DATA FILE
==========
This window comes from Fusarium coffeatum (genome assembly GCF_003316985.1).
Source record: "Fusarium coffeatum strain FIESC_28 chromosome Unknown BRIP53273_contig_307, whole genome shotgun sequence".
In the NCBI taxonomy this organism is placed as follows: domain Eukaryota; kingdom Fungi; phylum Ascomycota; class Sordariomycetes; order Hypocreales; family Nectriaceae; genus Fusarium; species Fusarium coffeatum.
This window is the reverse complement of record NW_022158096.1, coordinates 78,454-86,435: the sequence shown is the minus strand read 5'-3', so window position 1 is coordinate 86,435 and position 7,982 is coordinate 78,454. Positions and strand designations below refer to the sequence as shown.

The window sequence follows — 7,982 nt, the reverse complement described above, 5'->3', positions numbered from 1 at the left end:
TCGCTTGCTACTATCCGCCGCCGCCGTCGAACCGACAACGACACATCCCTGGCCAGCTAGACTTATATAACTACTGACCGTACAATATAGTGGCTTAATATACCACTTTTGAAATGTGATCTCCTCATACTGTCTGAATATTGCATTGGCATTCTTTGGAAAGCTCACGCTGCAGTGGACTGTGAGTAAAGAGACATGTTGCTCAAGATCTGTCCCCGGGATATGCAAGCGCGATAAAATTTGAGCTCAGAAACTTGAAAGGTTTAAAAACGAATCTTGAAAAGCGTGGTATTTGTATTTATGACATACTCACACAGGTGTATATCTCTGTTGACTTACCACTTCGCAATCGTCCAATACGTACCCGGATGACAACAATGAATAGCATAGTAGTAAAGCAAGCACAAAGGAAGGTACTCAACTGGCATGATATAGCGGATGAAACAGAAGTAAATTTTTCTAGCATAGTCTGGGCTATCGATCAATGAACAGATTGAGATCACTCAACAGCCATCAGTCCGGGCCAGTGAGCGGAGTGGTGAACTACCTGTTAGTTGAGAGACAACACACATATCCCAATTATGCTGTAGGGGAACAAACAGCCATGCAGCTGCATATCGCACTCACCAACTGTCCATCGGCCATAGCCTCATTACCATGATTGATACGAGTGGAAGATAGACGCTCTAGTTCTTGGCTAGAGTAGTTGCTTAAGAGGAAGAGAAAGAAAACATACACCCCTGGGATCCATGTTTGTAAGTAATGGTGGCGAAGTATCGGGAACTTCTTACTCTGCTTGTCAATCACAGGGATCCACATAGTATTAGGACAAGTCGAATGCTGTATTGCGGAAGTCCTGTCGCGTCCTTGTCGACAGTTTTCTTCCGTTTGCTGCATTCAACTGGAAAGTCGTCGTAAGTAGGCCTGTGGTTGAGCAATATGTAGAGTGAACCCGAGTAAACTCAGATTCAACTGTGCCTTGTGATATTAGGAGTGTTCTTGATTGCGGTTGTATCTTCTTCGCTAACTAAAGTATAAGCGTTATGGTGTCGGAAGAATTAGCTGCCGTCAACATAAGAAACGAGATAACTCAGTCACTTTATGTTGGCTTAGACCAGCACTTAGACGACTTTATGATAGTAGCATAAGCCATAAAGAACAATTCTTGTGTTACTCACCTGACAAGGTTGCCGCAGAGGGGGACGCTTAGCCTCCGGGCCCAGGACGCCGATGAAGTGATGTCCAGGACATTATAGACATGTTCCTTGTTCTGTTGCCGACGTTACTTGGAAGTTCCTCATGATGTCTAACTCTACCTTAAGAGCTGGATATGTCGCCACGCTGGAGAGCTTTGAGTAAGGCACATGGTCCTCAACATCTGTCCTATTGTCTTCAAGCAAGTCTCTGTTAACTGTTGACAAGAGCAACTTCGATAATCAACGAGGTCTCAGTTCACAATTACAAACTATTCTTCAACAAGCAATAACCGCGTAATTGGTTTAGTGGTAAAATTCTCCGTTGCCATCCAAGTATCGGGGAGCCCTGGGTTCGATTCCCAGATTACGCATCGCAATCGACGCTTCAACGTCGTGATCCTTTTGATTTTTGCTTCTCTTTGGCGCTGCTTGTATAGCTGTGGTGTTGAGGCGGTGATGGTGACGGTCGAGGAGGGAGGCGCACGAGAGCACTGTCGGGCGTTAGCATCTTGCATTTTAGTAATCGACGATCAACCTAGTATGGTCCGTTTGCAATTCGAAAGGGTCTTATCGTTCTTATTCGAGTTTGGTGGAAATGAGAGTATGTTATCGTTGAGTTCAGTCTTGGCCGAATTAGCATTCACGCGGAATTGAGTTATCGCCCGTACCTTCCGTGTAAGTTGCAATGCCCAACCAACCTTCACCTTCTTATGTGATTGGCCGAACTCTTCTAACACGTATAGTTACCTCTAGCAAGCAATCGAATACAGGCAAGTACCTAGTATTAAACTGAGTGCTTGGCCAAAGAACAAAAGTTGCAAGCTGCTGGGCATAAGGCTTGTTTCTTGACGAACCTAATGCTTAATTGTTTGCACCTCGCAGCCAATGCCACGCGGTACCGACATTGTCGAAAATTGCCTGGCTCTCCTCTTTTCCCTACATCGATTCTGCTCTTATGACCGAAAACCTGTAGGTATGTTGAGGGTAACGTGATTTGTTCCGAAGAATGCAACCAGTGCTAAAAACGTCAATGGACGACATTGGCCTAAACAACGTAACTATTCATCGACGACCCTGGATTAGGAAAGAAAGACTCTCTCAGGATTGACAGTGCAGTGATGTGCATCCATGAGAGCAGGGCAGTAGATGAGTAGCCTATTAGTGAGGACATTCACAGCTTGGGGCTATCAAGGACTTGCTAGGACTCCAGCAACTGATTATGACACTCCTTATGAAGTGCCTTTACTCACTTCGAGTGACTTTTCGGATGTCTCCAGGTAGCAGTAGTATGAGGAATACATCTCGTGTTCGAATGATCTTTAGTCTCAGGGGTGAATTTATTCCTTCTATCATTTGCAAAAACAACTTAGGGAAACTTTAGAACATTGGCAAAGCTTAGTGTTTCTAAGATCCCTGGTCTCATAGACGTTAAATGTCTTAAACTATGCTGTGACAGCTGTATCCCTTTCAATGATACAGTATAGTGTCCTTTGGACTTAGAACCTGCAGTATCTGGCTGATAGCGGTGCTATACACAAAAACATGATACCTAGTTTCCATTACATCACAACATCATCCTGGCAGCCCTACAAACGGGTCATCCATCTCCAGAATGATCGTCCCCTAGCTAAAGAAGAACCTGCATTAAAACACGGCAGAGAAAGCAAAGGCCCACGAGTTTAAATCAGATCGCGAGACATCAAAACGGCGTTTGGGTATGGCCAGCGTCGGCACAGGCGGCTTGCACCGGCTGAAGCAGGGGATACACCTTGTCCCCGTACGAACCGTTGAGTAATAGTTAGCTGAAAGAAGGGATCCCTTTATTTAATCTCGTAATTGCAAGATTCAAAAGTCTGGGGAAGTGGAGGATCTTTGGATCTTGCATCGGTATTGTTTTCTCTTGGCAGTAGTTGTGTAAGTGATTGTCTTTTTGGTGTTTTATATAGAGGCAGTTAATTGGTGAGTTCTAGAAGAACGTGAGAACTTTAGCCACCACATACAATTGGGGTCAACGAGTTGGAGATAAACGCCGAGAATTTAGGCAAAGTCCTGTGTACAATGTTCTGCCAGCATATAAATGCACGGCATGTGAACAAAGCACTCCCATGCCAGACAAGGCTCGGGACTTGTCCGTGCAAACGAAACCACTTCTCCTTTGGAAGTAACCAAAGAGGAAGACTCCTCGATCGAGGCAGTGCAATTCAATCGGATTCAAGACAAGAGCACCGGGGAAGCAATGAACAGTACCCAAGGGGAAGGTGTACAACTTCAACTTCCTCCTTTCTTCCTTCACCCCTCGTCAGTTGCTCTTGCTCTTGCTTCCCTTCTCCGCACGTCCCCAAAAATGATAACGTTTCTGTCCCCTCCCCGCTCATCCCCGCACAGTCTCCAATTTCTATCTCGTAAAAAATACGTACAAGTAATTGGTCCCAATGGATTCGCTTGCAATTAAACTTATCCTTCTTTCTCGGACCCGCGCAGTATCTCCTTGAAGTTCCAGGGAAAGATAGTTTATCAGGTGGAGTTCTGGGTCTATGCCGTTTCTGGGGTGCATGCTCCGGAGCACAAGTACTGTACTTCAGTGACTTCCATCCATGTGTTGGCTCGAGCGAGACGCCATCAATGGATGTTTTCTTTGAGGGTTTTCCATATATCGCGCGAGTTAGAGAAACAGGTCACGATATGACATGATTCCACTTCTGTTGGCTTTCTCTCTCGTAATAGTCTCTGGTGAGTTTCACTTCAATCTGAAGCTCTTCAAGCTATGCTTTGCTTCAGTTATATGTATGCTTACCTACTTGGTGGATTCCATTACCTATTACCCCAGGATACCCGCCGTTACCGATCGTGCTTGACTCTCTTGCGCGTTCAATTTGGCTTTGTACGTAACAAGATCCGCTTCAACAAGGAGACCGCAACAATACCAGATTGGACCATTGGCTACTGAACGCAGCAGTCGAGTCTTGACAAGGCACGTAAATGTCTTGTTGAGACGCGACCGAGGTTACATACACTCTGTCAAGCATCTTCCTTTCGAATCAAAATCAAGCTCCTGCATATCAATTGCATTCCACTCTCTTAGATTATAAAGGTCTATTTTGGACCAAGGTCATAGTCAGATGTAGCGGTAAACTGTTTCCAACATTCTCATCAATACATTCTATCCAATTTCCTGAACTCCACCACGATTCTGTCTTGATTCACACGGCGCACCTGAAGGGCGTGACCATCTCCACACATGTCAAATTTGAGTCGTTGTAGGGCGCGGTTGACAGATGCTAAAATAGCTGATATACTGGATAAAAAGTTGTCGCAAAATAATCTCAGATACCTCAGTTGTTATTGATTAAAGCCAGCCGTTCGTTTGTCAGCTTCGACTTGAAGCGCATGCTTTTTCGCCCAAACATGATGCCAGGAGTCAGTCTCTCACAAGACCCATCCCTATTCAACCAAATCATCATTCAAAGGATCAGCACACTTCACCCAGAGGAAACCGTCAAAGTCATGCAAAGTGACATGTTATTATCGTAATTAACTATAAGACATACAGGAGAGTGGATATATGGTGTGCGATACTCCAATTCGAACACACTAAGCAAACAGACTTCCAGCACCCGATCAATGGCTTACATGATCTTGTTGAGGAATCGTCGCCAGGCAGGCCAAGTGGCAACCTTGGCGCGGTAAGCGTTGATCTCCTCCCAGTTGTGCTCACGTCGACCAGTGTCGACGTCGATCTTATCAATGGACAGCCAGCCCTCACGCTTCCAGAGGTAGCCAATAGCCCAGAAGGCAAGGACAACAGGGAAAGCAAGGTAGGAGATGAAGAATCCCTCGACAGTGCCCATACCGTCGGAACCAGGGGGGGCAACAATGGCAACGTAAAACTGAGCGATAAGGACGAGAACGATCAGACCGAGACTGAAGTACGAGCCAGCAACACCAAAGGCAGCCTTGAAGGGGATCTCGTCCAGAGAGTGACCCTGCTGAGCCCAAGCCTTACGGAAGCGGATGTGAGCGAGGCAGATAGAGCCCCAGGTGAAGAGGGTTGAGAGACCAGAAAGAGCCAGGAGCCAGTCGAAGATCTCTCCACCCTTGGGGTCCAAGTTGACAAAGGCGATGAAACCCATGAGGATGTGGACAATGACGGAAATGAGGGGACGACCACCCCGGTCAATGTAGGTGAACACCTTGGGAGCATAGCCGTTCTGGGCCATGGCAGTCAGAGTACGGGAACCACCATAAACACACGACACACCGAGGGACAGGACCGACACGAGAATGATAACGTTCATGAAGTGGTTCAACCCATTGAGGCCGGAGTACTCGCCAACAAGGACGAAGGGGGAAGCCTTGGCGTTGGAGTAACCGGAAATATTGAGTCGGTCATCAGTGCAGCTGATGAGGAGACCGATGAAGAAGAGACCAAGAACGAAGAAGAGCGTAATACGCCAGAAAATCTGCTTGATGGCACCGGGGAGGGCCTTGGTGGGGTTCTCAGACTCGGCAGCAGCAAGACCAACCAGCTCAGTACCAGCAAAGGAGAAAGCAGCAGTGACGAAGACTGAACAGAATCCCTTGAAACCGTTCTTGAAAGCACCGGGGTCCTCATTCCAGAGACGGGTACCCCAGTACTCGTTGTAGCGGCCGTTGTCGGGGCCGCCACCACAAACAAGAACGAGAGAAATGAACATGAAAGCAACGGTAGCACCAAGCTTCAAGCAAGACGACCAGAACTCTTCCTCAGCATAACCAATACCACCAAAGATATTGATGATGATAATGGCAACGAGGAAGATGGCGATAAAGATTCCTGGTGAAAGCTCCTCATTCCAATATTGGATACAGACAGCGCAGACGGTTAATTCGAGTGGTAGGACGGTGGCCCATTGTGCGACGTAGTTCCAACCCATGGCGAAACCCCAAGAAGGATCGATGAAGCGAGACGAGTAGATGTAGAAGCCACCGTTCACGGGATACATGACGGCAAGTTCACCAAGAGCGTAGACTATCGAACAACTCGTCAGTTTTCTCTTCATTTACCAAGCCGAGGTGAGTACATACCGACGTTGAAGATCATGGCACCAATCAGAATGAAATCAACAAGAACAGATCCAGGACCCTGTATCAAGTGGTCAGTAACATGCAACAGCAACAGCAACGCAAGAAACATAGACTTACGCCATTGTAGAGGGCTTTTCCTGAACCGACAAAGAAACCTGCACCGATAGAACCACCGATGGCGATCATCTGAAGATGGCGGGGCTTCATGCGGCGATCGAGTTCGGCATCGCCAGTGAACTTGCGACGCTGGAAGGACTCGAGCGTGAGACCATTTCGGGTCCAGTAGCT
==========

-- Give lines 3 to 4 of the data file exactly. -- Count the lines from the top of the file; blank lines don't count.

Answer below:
In the NCBI taxonomy this organism is placed as follows: domain Eukaryota; kingdom Fungi; phylum Ascomycota; class Sordariomycetes; order Hypocreales; family Nectriaceae; genus Fusarium; species Fusarium coffeatum.
This window is the reverse complement of record NW_022158096.1, coordinates 78,454-86,435: the sequence shown is the minus strand read 5'-3', so window position 1 is coordinate 86,435 and position 7,982 is coordinate 78,454. Positions and strand designations below refer to the sequence as shown.